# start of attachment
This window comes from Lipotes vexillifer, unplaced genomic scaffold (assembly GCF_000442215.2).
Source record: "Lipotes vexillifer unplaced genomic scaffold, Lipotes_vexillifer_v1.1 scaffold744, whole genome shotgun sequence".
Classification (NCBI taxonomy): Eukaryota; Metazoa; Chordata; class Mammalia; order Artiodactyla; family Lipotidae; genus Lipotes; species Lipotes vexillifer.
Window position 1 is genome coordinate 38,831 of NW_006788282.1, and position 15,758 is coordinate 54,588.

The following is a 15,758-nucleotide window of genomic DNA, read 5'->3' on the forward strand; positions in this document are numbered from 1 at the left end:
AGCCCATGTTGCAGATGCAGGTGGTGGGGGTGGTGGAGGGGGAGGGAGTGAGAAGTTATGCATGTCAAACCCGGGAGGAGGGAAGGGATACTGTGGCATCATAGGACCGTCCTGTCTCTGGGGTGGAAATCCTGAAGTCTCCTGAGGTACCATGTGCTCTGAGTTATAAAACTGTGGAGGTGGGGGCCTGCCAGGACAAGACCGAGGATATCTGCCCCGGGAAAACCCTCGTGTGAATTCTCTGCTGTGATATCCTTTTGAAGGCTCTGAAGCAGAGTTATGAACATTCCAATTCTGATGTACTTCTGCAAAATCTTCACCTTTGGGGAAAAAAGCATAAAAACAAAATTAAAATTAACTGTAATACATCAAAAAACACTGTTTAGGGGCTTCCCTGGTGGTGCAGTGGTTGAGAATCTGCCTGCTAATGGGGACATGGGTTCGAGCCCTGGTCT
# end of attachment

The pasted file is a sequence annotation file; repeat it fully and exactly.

This window comes from Lipotes vexillifer, unplaced genomic scaffold (assembly GCF_000442215.2).
Source record: "Lipotes vexillifer unplaced genomic scaffold, Lipotes_vexillifer_v1.1 scaffold744, whole genome shotgun sequence".
Classification (NCBI taxonomy): Eukaryota; Metazoa; Chordata; class Mammalia; order Artiodactyla; family Lipotidae; genus Lipotes; species Lipotes vexillifer.
Window position 1 is genome coordinate 38,831 of NW_006788282.1, and position 15,758 is coordinate 54,588.

The following is a 15,758-nucleotide window of genomic DNA, read 5'->3' on the forward strand; positions in this document are numbered from 1 at the left end:
AGCCCATGTTGCAGATGCAGGTGGTGGGGGTGGTGGAGGGGGAGGGAGTGAGAAGTTATGCATGTCAAACCCGGGAGGAGGGAAGGGATACTGTGGCATCATAGGACCGTCCTGTCTCTGGGGTGGAAATCCTGAAGTCTCCTGAGGTACCATGTGCTCTGAGTTATAAAACTGTGGAGGTGGGGGCCTGCCAGGACAAGACCGAGGATATCTGCCCCGGGAAAACCCTCGTGTGAATTCTCTGCTGTGATATCCTTTTGAAGGCTCTGAAGCAGAGTTATGAACATTCCAATTCTGATGTACTTCTGCAAAATCTTCACCTTTGGGGAAAAAAGCATAAAAACAAAATTAAAATTAACTGTAATACATCAAAAAACACTGTTTAGGGGCTTCCCTGGTGGTGCAGTGGTTGAGAATCTGCCTGCTAATGGGGACATGGGTTCGAGCCCTGGTCT